Ksenia Newton: Yeah, absolutely. And I think a really good example to that would be what I mentioned earlier about motivations. So for example, right now I’m looking into why consumers are doing impulse shopping. So not only when I go about my research process, not only I look for what’s happening, I’m also looking into why it’s happening. So there’s a number of different motivations to why consumers are doing impulse shopping. So when I personally read reports, as a reader, when I read reports, I’m always looking for that why. What’s the why behind this? So what, and what’s the why. And I think that’s the approach that I’m trying to follow with creating these reports: not only identify what the trend is, but understand what’s behind that trend to give us just a little bit more information, to our readers. What the behavior is like, what’s causing that behavior and maybe what they can do from there. So yeah, the typical day would be really looking into social data, trying to understand what the trend looks like, what are the conversations about, where’s it being used in describing certain trends, but also understanding who is saying what? Because we are able to look at the different demographic data. We can actually split our data in terms of generations. So it’s also very interesting to look at what millennials are saying and what gen Z is saying and how they’re viewing their experiences as well as everybody else. Does that answer your question?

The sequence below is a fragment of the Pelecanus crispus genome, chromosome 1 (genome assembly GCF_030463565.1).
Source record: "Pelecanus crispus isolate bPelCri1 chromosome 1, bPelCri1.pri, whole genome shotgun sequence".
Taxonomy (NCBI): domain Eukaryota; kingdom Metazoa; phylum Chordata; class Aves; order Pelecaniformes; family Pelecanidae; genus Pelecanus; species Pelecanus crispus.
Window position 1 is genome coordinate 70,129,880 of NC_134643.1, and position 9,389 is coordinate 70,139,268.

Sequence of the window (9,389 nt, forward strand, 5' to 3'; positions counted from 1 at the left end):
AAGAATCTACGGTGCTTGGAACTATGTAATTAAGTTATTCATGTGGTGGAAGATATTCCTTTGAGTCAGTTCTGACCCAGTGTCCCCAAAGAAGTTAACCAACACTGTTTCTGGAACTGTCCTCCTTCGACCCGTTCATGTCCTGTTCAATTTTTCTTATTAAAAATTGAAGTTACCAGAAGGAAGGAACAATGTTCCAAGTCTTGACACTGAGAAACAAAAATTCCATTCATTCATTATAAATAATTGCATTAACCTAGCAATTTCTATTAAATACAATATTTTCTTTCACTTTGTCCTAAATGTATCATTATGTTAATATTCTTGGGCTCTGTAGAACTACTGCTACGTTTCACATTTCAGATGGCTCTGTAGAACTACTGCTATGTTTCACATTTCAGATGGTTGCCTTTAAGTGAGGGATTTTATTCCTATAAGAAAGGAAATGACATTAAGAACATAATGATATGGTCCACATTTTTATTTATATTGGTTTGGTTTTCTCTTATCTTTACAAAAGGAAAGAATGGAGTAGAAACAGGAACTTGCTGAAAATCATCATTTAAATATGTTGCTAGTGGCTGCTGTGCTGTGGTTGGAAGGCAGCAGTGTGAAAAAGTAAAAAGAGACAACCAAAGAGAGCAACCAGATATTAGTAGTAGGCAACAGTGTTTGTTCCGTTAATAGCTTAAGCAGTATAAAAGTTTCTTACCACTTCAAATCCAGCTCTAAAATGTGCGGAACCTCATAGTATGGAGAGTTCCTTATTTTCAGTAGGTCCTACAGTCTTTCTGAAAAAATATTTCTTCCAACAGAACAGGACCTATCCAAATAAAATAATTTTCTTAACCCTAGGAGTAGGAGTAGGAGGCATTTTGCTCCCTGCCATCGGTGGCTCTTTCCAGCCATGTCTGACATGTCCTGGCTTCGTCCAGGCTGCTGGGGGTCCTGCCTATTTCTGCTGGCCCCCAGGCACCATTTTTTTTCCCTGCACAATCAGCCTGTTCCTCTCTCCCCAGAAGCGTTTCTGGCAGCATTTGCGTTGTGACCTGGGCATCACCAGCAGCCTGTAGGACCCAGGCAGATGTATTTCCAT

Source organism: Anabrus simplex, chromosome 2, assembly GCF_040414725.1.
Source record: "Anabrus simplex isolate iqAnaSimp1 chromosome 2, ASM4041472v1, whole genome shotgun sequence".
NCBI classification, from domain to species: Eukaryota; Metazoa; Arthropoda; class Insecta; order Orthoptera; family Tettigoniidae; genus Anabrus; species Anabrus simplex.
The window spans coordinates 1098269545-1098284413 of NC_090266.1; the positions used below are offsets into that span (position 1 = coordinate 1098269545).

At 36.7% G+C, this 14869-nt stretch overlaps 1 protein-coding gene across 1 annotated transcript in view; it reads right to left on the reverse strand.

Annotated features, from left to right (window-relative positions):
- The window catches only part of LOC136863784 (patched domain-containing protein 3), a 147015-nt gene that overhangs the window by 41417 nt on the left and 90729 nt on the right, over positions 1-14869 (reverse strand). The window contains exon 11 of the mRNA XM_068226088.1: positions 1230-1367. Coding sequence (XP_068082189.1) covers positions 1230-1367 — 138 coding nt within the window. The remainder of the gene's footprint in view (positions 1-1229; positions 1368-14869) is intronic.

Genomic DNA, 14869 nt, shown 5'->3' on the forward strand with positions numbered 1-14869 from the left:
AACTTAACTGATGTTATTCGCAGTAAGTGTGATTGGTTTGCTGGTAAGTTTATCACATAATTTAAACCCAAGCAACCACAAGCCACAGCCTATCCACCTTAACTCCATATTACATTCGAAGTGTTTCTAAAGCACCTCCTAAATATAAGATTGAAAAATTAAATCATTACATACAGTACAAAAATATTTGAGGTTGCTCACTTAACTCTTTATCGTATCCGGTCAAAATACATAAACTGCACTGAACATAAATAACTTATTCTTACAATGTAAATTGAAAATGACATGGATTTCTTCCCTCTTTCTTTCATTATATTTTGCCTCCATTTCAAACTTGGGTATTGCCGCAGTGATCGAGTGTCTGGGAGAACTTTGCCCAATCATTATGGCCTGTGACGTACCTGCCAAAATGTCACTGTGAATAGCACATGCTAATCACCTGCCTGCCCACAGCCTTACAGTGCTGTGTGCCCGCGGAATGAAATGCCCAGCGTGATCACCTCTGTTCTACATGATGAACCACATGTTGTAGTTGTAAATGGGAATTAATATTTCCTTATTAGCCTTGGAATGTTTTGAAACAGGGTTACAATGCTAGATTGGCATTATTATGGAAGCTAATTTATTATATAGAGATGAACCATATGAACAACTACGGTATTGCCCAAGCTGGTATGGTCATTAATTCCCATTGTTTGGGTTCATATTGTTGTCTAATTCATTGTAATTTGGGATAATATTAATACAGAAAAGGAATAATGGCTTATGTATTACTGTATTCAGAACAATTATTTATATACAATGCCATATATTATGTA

Adrian Tennant: Yeah. It’s interesting the way you describe it. It’s a mix of quantitative and qualitative research all bundled into one, which is unusual. And then we’re used to doing mixed methods research where we might typically start off with a qualitative focus group. To understand the issues and then design a quantitative survey based on those insights to validate at scale. Here you’re dealing quite a lot with historic data, as you say, and what people are talking about online. How do you keep that quantitative and qualitative mindset in play?
Ksenia Newton: Yeah, it’s a great question. So we have social panels, it’s one of our features in Brandwatch Consumer Research. You can think of it as a focus group, because you can create your own demographics. So you can actually set up the generation that you want to look at. You can put age, you can look for certain criteria, for example, what people say they do. For example, if you only want to look at people who say, people who are in the medical field. So for example, right now, as part of my research, I’m looking into the impact of COVID-19 on medical professionals and the healthcare field. And I’m specifically looking for conversations where people either say, in their bio on Twitter, for example, I’m a doctor, I’m a healthcare professional. Or they say these in conversations: I used to be a doctor and so on and so forth. So in this way you can do this and you don’t even have to get anyone involved because that conversation is already available. Those insights are already available online. We just have to use the right criteria, the right filters to set this up. and Voila! You have all the data available in real-time. I would say, this is a good combination. You can look at the data using just Brandwatch Consumer Research. Look at the numbers behind, look at the mentioned volume, look at the number of how, many mentions of X, Y, and Z word, happened in, maybe earlier this year, but then you can also look at a specific population, whether it’s medical professionals with students or people who said they prefer to impulse buy, and just create the overall understanding about that particular group or that particular population. So I think that’s a good combination. I really like using social panels, especially when I have to look at a very specific subset of the population trying to understand how they feel about a particular aspect or area or product, or service.